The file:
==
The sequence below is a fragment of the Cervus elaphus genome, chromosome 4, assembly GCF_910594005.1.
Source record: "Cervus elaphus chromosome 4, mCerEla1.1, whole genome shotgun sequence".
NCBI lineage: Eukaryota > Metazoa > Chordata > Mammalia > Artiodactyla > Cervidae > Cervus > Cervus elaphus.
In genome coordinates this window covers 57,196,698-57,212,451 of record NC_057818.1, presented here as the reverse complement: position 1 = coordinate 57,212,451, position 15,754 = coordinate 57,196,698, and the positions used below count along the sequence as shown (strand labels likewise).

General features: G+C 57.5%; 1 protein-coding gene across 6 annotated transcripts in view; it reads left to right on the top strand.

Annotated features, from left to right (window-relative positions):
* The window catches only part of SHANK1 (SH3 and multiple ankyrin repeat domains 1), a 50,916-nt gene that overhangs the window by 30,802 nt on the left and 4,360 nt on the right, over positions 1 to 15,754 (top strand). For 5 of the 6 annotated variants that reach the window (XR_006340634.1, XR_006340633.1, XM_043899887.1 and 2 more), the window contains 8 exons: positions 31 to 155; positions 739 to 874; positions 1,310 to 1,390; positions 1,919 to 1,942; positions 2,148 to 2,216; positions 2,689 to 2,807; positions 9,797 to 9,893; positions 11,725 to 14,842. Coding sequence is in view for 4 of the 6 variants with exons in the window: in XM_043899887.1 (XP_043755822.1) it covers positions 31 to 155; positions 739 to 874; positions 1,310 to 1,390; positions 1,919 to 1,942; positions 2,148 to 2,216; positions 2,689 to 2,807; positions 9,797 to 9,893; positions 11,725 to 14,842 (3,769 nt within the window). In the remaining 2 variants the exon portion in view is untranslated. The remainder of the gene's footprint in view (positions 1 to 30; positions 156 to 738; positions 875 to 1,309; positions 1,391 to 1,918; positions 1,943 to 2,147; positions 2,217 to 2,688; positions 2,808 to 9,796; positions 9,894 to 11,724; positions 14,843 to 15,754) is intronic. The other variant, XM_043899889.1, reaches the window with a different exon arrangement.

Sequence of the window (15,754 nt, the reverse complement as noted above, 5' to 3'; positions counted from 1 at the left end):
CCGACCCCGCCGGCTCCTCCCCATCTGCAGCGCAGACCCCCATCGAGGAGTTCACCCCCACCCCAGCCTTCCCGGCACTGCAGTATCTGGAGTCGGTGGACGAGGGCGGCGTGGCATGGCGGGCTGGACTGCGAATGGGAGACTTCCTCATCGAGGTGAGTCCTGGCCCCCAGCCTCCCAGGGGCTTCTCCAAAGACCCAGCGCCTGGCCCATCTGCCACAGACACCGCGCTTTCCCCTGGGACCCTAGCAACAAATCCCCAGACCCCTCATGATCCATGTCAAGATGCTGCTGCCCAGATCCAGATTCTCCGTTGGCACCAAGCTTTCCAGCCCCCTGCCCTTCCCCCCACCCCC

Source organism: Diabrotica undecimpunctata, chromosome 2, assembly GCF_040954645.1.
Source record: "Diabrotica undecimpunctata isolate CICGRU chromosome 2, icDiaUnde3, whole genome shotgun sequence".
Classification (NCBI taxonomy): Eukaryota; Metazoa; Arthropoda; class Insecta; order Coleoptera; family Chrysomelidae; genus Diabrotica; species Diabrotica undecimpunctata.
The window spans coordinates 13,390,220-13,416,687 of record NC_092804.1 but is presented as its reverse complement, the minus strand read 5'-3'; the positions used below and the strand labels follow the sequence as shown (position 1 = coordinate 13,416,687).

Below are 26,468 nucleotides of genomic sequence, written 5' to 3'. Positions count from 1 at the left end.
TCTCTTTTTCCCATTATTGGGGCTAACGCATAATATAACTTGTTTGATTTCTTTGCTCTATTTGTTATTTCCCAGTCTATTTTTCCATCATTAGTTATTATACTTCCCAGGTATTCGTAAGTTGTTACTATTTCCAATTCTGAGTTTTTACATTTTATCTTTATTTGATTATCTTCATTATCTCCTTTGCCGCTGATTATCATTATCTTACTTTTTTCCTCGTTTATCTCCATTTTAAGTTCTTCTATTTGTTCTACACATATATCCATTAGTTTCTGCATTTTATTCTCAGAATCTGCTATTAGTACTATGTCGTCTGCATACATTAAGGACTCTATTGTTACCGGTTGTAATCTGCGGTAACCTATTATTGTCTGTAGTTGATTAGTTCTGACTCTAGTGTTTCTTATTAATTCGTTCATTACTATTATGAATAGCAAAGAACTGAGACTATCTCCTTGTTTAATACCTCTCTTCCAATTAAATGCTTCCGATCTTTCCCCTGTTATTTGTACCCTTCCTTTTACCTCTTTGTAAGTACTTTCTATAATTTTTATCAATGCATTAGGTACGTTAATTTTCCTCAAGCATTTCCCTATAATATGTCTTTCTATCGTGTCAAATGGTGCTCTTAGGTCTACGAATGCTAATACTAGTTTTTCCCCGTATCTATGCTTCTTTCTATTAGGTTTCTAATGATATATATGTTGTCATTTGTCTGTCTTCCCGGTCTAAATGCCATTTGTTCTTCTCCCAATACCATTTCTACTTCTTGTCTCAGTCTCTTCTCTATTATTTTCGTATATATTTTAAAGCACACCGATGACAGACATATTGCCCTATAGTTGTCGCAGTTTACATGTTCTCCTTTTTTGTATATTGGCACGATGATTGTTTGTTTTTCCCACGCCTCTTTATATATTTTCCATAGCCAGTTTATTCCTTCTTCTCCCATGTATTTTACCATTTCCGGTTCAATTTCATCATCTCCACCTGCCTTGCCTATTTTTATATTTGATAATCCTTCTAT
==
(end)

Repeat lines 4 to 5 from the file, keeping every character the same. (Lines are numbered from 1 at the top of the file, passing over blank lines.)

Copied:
In genome coordinates this window covers 57,196,698-57,212,451 of record NC_057818.1, presented here as the reverse complement: position 1 = coordinate 57,212,451, position 15,754 = coordinate 57,196,698, and the positions used below count along the sequence as shown (strand labels likewise).

General features: G+C 57.5%; 1 protein-coding gene across 6 annotated transcripts in view; it reads left to right on the top strand.